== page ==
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October 27, 1964 - Image 1

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Text
Publication:
The Michigan Daily, 1964-10-27

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City Halts Permit
ONf ew Building
Property Owners Charge Violation
Of State, Local Building Standards
By LEONARD PRATT
Ann Arbor's Building and Safety Engineering Department tem-
porarily withdrew yesterday the building permit for the 18-story
apartment building now under construction on South University.
The reason given for declaring the permit "in abeyance" was that
the proposed building would allegedly have had only a 20 foot wide
court. State housing laws require a court at least 33 feet wide. This
declaration has had no effect on current construction, as present
work-on foundations only--has been approved under a separate
"foundations permit."
The building permit was withheld after members of the newly-
formed Ann Arbor Property-Owners Association notified the city

State Enrollment: Issues Beyond Numbers

By LAURENCE KIRSHBAUM and MARCY PELLY
Special To The Daily
PLYMOUTH-It sounds like the same old story.
Armed with alarming enrollment statistics and bleak financial
statements, the state-supported schools enter their annual fund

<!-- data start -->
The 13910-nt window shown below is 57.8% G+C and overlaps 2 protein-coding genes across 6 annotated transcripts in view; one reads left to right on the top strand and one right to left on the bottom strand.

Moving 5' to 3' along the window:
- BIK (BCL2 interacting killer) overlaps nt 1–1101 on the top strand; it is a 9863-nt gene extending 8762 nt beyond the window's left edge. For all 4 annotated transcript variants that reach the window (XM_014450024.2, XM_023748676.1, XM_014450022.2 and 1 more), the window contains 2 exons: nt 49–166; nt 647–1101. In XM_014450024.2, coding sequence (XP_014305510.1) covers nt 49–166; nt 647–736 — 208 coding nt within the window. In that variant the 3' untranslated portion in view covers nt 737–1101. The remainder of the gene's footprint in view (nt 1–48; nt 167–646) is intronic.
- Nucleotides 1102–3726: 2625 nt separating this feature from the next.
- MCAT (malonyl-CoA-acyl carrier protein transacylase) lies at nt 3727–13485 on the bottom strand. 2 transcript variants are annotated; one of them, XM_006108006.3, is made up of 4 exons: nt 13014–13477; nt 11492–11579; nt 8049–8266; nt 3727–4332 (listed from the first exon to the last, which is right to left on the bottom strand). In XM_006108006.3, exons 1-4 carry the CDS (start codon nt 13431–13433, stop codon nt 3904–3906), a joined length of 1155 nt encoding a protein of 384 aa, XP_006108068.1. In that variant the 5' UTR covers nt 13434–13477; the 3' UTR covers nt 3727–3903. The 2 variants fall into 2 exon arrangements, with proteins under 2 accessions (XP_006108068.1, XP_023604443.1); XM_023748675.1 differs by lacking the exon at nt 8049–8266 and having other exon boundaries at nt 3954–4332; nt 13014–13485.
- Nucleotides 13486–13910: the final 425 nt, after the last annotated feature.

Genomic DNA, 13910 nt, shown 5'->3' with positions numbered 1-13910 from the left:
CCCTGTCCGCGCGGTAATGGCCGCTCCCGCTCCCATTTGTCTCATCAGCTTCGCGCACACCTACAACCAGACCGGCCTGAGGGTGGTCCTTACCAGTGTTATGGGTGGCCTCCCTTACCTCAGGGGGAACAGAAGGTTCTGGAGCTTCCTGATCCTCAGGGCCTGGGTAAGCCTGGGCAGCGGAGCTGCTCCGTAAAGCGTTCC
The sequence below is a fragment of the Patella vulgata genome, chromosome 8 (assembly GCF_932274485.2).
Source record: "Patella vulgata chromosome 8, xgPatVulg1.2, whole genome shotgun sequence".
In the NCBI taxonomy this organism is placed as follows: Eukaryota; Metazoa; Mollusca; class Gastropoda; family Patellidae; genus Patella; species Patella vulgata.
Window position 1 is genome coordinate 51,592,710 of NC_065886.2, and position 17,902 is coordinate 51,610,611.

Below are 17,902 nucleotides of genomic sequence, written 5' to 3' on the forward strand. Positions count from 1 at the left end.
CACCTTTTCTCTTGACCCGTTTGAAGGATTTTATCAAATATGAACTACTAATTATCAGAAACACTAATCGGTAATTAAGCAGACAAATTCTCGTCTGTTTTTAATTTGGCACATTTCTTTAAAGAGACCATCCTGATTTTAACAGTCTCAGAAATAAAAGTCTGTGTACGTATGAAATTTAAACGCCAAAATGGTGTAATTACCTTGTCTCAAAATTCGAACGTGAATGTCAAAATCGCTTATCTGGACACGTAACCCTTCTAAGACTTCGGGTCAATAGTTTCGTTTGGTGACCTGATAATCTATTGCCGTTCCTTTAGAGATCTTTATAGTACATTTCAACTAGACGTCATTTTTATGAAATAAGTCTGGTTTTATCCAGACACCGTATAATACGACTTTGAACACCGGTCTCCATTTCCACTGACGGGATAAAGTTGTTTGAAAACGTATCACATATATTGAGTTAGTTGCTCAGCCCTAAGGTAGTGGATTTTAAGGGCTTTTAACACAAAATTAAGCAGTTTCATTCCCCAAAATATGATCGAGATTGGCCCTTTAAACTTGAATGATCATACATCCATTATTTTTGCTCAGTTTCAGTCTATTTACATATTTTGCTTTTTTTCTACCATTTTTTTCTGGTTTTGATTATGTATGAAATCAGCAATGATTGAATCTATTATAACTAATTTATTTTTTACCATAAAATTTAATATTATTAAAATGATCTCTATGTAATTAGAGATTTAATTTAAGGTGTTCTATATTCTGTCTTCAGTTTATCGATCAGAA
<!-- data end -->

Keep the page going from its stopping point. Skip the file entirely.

plea to the Michigan Legislature for greater financial support.
The tax-supported institutions seek over $175 million to pay
for operations and more than $50 million to construct buildings.
But there is a difference from other years. This fall, the
enrollment projections of a "baby boom" have .turned into very
real students: 132;000 of them swamped the state school campuses
this fall, a leading state educator reports.
Voluntary Organization
He is Warren Huff of Plymouth, chairman of the Michigan
Co-ordinating Council for Public Higher Education, the state's
most prominent voluntary organization of tax-supported colleges
and universities. He is also a trustee of Michigan State University.
Huff is wielding revisions of the birth and enrollment sta-
tistics which educators waved at the Legislature during the de-
pression years for Michigan higher education-the late fifties.
In that period budgets sagged. The 10 state schools were getting
around $80 million.
The Legislature broke out of its apathy towards education in
the early sixties, increasing appropriations about $10 million each
year. This spring the figure jumped by $21 million to $131
million, of which the University gets $44 million.